One of the first things you realize when you move to a tropical land is just how many fruits you’ve never heard of or tried before! Sure, US supermarkets are stocked to the brim with far more products than you’ll find in nearly any store in the Caribbean, but that doesn’t mean you can find the same things.

Once you step foot into your local tropical market, supermercado, or roadside stand and find these tasty treats, you’ll be reminded just how different life in the tropics really is.
 

 
Ackee
This strange fruit looks like a cross between brains and scrambled eggs and is known as Jamaica’s national fruit. The flavor is buttery and nutty and scrambles well with saltfish.
Note: Unripe ackee is toxic and will likely cause vomiting if ingested.
 

 
Chayote
Similar to a zucchini in flavor and texture, these wrinkled, pear-sized fruits soak up the flavor of whatever they’re paired with and tend to work well in savory dishes.
 

 
Cherimoya
Once referred to as “the most delicious fruit known to men” by Mark Twain, Cherimoya has a very soft texture and a flavor somewhere between banana and pineapple.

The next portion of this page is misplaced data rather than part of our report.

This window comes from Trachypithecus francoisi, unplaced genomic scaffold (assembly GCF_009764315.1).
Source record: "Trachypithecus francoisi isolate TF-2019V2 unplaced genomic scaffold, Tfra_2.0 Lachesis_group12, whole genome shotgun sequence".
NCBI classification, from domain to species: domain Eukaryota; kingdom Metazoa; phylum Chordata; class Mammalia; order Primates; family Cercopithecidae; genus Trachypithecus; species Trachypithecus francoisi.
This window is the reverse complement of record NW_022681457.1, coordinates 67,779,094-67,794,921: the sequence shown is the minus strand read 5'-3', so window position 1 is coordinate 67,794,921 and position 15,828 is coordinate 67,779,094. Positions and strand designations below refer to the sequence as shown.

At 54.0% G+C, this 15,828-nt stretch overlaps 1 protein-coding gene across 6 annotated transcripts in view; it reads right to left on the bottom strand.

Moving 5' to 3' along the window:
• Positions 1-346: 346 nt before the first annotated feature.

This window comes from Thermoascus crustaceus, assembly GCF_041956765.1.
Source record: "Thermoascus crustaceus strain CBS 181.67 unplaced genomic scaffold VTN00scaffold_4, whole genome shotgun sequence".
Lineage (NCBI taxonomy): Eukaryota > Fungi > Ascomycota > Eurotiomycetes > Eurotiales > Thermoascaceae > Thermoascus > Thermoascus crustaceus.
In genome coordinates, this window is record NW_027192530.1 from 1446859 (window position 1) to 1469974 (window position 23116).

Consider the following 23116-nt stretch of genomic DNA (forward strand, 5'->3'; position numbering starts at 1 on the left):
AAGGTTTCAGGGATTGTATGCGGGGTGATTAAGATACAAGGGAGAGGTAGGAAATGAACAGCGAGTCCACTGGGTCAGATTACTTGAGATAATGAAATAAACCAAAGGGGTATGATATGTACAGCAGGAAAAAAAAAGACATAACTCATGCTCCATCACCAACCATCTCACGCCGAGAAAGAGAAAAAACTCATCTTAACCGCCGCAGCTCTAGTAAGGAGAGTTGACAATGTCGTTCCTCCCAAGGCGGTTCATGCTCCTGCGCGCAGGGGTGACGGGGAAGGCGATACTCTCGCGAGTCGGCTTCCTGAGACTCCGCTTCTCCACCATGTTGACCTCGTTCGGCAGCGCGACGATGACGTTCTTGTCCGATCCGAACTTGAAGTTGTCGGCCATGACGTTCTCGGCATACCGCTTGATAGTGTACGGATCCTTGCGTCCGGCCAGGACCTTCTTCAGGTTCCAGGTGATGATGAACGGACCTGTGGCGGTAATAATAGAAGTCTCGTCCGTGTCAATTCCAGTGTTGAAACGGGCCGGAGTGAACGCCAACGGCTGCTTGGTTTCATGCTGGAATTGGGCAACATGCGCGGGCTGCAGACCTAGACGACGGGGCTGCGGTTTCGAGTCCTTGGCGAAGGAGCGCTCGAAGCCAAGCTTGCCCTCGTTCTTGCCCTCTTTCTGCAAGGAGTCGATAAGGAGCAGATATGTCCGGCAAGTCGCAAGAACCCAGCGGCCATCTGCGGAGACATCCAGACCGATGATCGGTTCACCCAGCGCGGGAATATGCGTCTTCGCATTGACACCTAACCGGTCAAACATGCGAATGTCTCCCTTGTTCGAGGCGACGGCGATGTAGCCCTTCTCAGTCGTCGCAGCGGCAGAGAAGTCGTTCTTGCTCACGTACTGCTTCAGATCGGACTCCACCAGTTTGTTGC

Mamey
Mamey has a sweet and creamy flavor falling somewhere along the lines of a mellow mango or milky papaya. These fruits can get quite large have a custard texture, which along with the flavor profile, make it ideal for milkshakes.
 

 
Noni
Typically served as a juice, noni are known for providing a boost of energy and have a strong, bitter flavor.
 

 
Rambutan
This ping pong sized fruit is eye-catching with its bright pink/red exterior covered in soft spikes. Making a slice in the center reveals an almost iridescent fruit inside which will peel easily from the spiky shell. The fruit itself has a flavor similar to a soft cherry or kiwi.
 

 
Sapodilla
While not the most glamourous looking, this fruit is best eaten plain–it tastes like a very sweet pear!
 

 
Sour Orange
Sour oranges, like the name implies, are extra-sour fruits (although not orange!) with a flavor closer to what Americans think of as lime with an extra bitter kick. Sour oranges can be eaten out of hand, but a much better use is to use it in cooked, savory dishes.

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